Fourth gear tells you most of what you need to know about the Camaro’s performance. At MIRA proving ground, the Chevrolet was happy to be slotted into fourth gear at 20mph; so flexible is it that you can accelerate with foot buried in carpet. Just 33.7sec later, it passed 140mph.
By comparison, the Nissan 370Z – the closest thing to a brawny coupé that Europe or the Far East has to offer at the Camaro’s price – won’t take fourth gear until you’re into the 20s and, over a one-mile straight, runs out of puff before it reaches 130mph.
A long-sling gearshift and no electronic launch trickery meant that the Camaro needed a relatively unremarkable 5.6sec to reach 60mph in our hands, but we’re confident that it could have dipped to or under its claimed 5.2sec had we not been under instruction to be particularly mechanically sympathetic to what is one of the first official Camaros in the UK. Suffice to say that in any gear, at any speed, you’re unlikely to be disappointed by the available poke.
Surprisingly, the cabriolet doesn't suffer too greatly for its increased weight, at least according to Chevrolet's figures. It claims identical 0-62mph times for both coupe and cabriolet.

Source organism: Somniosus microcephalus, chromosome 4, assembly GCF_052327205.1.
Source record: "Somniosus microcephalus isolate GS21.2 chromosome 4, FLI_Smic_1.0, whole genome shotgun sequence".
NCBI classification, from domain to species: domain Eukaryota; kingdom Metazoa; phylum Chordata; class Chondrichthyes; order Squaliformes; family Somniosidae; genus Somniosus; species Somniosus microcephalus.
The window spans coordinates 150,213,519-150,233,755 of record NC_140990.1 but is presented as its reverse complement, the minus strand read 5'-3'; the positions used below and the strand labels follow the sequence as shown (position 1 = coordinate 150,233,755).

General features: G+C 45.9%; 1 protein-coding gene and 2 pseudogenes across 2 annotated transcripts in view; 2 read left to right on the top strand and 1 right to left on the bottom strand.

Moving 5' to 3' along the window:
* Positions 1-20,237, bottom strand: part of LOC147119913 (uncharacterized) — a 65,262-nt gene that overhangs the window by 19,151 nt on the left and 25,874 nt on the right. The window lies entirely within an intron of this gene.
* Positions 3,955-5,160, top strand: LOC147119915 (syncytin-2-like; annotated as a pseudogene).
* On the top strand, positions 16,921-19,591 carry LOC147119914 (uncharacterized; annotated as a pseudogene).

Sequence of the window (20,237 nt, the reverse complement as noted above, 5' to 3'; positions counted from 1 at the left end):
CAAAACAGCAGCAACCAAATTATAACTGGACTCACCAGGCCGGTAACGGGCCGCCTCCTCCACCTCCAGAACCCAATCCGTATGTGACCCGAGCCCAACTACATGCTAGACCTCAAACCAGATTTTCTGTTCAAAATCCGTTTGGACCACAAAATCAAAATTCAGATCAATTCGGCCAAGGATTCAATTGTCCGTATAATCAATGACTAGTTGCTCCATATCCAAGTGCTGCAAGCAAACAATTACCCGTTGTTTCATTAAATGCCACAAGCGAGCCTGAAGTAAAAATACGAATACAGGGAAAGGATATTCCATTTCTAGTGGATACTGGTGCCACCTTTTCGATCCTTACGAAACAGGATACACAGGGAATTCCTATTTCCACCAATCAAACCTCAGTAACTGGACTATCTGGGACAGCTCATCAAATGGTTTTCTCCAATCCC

So the LS3 motor is a brawny, lusty performer, but don’t necessarily assume that a huge amount of noise and drama come with it. Modern emissions and noise regulations mean that the Camaro emits merely a muted burble – a Subaru Impreza of a decade ago would out-threaten it at idle. Things improve markedly through the lower mid-range, where the promising woofle you expect becomes present again at up to and around 3000rpm, but you’ll still have to listen harder than you might expect to get the full benefit. Only above 4000rpm and on big throttle openings does the Camaro make full noise. In truth, although we’d sometimes have appreciated more vocality, its natural audio is in keeping with the natural response of this big, honest motor.